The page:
I also purged the countless things relatives had given me that was simply not “me.” Like the handmade lace from France or llama-hair blanket they’d purchased for us on one of their many international trips. Regardless of how expensive it was, it was donated to a friend, to Goodwill, or got put into the yardsale I had that fall unless I just loved it.
My criteria for keep something was:
Does this have strong sentimental value? I had two folders that contained many pictures of people no longer in my life. Do I really need that picture of an old boyfriend? Or the card given to me by a co-worker I haven’t talked to in 15 years? Do I need 25 extra pictures of that Sears photo session of my daughter’s first birthday?
Can I purchase this in Alaska if I need it down the road? Do I really need a tarp or can I buy a new one if the need even arises?
When was the last time I used this? If I didn’t use an item at least four times a year, I got rid of it. This meant I purged lots of kitchen unitaskers like the electric knife, pasta rollers, and jello molds.
Do I have more than one of these? If I did, I got rid of all but one. Things like hair accessories, medicines, makeup, and kitchen accessories went by the wayside once I realized I did not need three different items in three different colors, each for a separate occasion. One hairbrush is more than enough!
Does the thing remind me of someone or an event I don’t wish to remember? I was amazed by how many framed pictures, pieces of jewelry, and knickknacks went in the donation pile once I decided to keep only what had happy associations.
Do I want to watch this or read this again? Many items had just stuck around because I had enjoyed them once. But I’m not a person who enjoys repeat performances. That freed me to donate countless book and movies.
Is this something someone else would enjoy more than me? If I felt lukewarm about something, I took a picture of it and put it on my Facebook as a freebie. Countless friends grabbed items that they just adored and I got rid of things I had never really wanted in the first place.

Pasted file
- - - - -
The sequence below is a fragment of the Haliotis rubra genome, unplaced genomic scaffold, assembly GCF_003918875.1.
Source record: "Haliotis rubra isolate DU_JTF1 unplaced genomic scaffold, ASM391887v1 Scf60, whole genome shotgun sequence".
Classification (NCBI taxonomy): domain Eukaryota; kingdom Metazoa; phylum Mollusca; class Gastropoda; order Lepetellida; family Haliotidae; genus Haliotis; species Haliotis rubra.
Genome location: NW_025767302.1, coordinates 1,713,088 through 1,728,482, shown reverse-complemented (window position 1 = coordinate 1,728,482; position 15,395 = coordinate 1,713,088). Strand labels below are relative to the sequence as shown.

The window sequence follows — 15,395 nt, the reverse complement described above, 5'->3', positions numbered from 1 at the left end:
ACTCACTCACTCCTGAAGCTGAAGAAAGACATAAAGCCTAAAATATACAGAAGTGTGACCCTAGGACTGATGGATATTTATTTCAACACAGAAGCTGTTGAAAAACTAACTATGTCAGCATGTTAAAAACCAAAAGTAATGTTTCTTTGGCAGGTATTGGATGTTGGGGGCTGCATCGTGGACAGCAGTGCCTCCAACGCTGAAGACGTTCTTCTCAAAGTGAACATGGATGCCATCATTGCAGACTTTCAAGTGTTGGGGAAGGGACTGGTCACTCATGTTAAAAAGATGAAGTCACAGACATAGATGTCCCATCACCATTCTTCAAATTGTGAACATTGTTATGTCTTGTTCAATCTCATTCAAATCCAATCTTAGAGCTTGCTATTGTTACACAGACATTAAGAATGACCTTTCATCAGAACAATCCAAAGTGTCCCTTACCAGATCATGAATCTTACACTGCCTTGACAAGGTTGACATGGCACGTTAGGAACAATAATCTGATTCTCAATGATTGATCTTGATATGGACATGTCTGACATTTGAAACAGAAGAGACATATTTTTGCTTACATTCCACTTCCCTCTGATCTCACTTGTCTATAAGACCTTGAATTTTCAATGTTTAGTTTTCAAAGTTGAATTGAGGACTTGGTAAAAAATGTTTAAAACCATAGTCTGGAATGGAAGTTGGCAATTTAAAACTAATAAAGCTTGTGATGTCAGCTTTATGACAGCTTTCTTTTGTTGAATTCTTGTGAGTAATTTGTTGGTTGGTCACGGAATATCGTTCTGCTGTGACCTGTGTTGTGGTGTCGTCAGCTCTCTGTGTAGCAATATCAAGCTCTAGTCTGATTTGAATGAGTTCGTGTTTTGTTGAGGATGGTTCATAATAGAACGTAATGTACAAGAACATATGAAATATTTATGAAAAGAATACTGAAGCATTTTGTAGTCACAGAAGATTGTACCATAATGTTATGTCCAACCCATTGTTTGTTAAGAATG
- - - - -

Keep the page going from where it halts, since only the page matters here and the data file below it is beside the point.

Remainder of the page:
Is there an organization or person who would benefit from the money I could earn by selling this? I donated china, a piano, and countless other items to a grief bereavement organization. The leaders sold them at a flea market and earned hundreds of dollars to continue their ministry. Likewise with the library.
What was interesting to me was the spiritual evolution that occurred in my heart as we unloaded the extra stuff. When I began to purge for the move to Alaska, I realized the pantry was the one room where I had gone overboard. I was a major packrat in just one room. In addition to the pantry, I had a full-sized fridge and a full-sized freezer in the garage stuffed with food, too.
When we’d built our Virginia house five years earlier, I had insisted on a huge, walk-in pantry the size of most folks’ living rooms. Over time, I had filled nearly 20 shelves with extra food and household goods. I would often buy in bulk when things were on sale and reasoned that I was serving my family by doing so. We enjoyed good food and had what we needed all the time because I caught good sales. Or so I told myself.
I thought a lot about these areas…why did I accumulate so much food but hated clutter everywhere else? After much prayer and soul searching, however, I realized that the pantry symbolized security for me. I had grown up in a severely impoverished family and we often went hungry. The scared, hungry little girl in me hoarded food as a way to feel safe. And I had to face the ugly truth that my food hoarding was a sign that I did not trust the Lord to provide all my needs in the future.